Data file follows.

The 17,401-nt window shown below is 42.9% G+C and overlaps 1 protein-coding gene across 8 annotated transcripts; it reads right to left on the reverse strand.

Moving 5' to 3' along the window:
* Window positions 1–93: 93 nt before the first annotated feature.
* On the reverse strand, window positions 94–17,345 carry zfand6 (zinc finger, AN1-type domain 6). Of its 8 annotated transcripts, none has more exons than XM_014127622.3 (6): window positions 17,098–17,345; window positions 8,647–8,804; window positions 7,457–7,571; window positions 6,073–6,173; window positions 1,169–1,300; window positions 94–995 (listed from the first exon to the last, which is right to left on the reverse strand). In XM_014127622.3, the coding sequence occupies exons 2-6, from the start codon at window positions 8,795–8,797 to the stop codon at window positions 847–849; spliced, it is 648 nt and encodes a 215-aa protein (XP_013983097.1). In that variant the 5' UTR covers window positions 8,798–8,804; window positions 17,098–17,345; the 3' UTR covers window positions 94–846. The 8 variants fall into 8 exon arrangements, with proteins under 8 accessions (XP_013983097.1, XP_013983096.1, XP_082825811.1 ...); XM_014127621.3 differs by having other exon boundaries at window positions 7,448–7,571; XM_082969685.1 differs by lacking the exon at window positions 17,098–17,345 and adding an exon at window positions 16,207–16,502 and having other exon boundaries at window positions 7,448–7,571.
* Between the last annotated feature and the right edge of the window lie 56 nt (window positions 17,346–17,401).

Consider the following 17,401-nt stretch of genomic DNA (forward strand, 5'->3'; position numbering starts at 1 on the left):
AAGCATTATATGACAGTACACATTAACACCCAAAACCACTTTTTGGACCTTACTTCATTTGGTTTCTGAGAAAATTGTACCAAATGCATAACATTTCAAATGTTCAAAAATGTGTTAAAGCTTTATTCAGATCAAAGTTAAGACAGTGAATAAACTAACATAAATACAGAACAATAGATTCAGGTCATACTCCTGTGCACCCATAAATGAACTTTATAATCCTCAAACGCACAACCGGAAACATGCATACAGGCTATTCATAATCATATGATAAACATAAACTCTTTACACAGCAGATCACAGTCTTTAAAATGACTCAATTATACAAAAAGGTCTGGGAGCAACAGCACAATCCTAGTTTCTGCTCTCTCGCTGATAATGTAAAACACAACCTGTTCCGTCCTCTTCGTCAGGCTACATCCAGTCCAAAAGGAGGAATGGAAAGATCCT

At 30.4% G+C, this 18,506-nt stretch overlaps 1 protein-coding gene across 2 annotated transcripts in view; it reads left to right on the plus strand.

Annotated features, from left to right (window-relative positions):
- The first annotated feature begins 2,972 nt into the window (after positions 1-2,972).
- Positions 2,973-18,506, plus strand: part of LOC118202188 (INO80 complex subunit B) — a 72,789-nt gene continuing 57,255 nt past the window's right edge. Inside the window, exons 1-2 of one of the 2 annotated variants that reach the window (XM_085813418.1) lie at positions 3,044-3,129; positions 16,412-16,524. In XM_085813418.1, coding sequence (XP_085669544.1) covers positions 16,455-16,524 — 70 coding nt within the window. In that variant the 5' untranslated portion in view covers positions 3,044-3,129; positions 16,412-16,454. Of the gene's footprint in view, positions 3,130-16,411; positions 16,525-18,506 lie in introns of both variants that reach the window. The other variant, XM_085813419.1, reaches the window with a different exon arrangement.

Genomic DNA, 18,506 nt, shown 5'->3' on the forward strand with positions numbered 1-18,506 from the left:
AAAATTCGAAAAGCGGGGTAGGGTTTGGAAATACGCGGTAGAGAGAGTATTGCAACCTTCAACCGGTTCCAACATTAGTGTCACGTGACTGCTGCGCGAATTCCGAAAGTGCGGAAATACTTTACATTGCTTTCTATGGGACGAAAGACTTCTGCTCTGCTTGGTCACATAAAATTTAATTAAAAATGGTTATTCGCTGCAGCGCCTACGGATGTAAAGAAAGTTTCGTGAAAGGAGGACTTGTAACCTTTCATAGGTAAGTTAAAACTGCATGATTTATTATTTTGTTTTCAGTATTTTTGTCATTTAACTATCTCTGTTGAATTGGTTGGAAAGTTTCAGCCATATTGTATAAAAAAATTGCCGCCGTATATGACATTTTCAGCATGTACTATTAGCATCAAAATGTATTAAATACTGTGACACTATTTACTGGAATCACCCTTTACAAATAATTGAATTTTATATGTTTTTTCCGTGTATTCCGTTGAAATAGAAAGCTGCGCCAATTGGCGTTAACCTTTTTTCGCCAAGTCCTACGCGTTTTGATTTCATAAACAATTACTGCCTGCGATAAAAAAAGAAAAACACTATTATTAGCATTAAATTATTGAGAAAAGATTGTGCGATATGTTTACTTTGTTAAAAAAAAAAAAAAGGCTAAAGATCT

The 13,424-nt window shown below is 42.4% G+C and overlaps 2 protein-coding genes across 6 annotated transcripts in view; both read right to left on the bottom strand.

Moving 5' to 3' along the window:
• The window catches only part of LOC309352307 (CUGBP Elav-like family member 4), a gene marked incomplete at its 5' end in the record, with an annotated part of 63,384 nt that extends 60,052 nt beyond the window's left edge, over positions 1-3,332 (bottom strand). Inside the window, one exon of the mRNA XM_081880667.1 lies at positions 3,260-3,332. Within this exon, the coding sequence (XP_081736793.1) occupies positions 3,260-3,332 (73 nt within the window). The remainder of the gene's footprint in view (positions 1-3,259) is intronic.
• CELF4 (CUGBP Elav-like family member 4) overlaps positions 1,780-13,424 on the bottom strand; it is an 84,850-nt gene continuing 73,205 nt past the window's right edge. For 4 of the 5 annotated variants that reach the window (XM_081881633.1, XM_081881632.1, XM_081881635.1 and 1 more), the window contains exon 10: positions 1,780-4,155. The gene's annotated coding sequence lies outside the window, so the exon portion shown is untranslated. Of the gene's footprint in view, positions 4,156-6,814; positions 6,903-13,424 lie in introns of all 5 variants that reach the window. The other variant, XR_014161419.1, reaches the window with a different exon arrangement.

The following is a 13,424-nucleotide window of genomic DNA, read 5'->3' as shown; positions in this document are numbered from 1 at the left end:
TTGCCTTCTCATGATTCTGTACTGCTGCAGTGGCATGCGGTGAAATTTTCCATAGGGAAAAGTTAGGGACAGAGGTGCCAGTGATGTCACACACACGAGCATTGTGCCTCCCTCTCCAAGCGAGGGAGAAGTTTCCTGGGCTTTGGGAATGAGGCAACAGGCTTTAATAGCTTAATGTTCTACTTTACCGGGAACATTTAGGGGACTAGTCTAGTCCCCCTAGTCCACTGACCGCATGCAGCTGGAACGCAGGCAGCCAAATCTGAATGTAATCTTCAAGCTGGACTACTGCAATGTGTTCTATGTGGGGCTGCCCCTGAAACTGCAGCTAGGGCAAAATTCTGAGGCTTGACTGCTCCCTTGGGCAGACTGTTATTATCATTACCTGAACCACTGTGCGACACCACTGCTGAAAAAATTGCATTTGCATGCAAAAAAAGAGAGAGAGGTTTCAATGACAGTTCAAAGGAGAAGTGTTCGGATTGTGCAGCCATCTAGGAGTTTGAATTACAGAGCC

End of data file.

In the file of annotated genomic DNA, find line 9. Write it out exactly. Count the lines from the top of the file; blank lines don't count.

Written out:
Annotated features, from left to right (window-relative positions):